St. Helena Island boasts several fantastic local restaurants. Enjoy authentic Gullah family recipes and taste the culture in your food at The Gullah Grub Restaurant in Frogmore and indulge in the goodness of local seafood at Bella Luna, Sweetgrass Restaurant, The Foolish Frog and The Johnson Creek Tavern. It’s awesome to be able to eat at a restaurant where the food on your plate is tied to the local culture, and is most likely all sourced from the island too.
Bet you never thought of that.
The Penn Center, formerly Penn School, sits on 50 acres of picturesque land with mossy Live Oaks and seemingly ancient buildings. In 1862 Quakers founded it as one of the very first schools for freed slaves. In 1974 this incredibly significant African American historical institution became a National Historic Landmark District. The Penn Center is considered to have had one of the greatest positive impacts on African American education and the preservation of the history of the Gullah Geechee people. It had a notable impact on the overall lifestyle of formerly enslaved. Not only were the men and women in the area educated and thereby empowered by knowledge but they were also taught a trade, and different ways to make a fair living, own and steward land and lots more.
Because of the work done by the founders and participants of The Penn Center, St. Helena Island still has a rich and deep rooted Gullah cultural influence. It’s a loved and preserved way of life that we are thankful to get to witness.
In the mid summer, beautiful sunflowers stretch as far as the eye can see in the sunflower fields of St. Helena Island. Located off of Tornado Alley at the south end of Sea Island Parkway, the fields glow a golden yellow and make for fantastic photos and beautiful memories. The property is private, but in perfect southern-standard, the owners are good to folks stopping by for a minute…as long as they are good to the land and to the sunflowers in return.
Located at Land’s End, Fort Fremont is a Spanish American War fort built in 1899. Luckily the war was a short one and the Spanish never made it to St. Helena or Port Royal Sound, and no shot was ever fired from the fort. No threat, or call-to-arms was ever even made. Deactivated as a military installation in 1921, beautiful, eerie and mysterious, and lying right along the water, the fort’s grounds and battery are open free to the public and is listed on the National Register of Historic Places.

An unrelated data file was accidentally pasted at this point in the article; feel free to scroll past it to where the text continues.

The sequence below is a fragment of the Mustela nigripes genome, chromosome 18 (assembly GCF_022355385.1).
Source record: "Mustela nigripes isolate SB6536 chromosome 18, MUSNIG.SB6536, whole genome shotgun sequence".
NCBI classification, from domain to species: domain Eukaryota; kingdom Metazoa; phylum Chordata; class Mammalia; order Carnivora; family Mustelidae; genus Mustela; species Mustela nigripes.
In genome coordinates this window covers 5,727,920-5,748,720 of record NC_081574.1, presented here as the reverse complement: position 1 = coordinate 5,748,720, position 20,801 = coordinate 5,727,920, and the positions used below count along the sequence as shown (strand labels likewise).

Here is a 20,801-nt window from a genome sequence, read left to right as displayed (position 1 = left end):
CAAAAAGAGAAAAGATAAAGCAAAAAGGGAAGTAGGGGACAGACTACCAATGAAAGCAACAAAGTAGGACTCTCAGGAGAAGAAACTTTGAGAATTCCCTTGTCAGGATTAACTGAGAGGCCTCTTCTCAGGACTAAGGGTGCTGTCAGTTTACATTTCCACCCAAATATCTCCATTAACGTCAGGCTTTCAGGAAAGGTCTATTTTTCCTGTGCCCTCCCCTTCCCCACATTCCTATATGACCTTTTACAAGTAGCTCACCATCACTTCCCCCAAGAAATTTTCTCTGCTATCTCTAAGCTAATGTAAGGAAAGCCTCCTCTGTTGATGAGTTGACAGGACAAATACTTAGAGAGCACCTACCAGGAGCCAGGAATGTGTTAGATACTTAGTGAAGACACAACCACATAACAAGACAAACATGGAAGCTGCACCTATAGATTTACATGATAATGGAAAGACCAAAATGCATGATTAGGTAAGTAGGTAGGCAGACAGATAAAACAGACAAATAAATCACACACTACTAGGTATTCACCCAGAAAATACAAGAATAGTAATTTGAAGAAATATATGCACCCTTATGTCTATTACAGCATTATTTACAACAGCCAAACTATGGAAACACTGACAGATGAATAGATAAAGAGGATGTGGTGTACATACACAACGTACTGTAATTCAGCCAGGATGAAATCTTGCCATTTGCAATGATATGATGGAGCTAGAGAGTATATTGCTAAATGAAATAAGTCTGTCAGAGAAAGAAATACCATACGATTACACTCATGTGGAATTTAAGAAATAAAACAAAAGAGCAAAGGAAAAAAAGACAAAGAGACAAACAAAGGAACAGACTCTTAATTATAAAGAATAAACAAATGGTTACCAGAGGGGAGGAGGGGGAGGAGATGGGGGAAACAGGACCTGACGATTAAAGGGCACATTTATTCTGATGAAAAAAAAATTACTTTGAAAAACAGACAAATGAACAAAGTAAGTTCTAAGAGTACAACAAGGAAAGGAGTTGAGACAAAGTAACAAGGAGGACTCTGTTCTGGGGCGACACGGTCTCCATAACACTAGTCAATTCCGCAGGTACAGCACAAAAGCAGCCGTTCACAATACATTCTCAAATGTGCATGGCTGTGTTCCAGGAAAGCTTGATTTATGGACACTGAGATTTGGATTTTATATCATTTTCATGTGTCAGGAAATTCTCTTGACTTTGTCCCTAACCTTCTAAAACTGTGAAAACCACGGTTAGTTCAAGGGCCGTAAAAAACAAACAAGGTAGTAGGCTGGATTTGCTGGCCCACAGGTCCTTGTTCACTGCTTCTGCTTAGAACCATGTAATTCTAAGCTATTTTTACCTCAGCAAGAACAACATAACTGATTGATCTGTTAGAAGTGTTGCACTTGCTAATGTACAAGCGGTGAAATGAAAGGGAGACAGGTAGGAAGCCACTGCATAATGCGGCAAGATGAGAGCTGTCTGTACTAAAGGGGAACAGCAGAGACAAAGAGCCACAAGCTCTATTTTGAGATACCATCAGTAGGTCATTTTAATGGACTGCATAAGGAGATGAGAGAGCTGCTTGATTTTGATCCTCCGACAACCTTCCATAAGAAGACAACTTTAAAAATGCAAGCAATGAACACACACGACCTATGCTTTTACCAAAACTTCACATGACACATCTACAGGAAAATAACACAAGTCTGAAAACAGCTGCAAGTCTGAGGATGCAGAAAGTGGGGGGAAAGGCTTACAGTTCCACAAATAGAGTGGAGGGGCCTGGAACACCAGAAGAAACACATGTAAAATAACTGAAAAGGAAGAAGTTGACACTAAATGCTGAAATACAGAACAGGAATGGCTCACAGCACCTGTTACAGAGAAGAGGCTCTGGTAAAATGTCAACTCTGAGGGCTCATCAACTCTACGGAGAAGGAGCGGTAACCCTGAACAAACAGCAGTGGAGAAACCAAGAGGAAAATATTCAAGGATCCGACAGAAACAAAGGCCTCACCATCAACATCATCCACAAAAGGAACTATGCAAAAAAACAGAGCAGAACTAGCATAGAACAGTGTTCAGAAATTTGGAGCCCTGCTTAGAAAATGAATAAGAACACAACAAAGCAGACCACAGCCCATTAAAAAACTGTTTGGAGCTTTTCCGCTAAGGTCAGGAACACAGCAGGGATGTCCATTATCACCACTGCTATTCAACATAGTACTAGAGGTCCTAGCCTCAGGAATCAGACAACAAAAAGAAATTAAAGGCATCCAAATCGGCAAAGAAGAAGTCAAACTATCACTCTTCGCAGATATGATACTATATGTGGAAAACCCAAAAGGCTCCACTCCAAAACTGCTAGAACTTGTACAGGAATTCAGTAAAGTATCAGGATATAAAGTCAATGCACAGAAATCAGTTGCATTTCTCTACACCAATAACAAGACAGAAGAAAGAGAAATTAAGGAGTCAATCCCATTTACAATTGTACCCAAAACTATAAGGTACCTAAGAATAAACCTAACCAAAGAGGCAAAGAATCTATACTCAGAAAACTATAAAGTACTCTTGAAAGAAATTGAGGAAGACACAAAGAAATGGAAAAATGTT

Did we mention it’s haunted?
Chapel of Ease
In the 1700s, the main church of Beaufort was too far away for the many planters who lived on the island to travel back and forth to worship, so the Anglican Church established the Chapel of Ease to help the families attend church on a regular basis. Built in 1740 and made of tabby, the chapel served the area until Union troops came ashore in November of 1861. On November 4th, 1861 Sunday services were interrupted by a messenger who brought news of the impending invasion of nearby Beaufort by Union troops. With the arrival of those forces in 1861, the church never again regained its stature. The church was burned by forest fire in 1886 and it was never rebuilt.
It still stands along Martin Luther King, Jr Blvd as a wonderful reminder of an extraordinary era.
The island’s simplicity
Being on St. Helena Island can be like going back in time. The island has a simpler feel, one rooted deep in the home. It’s a place where folks know each other and kids grow up playing outside. Stop for a chat at one of the fish markets and ask how the season is going. You’ll be met with the conversation you’re looking for. Stop by a roadside produce stand and learn about the local history of sweetgrass baskets or even learn how bottle trees are made.
Stories are free. That’s something that you will still find on St. Helena Island.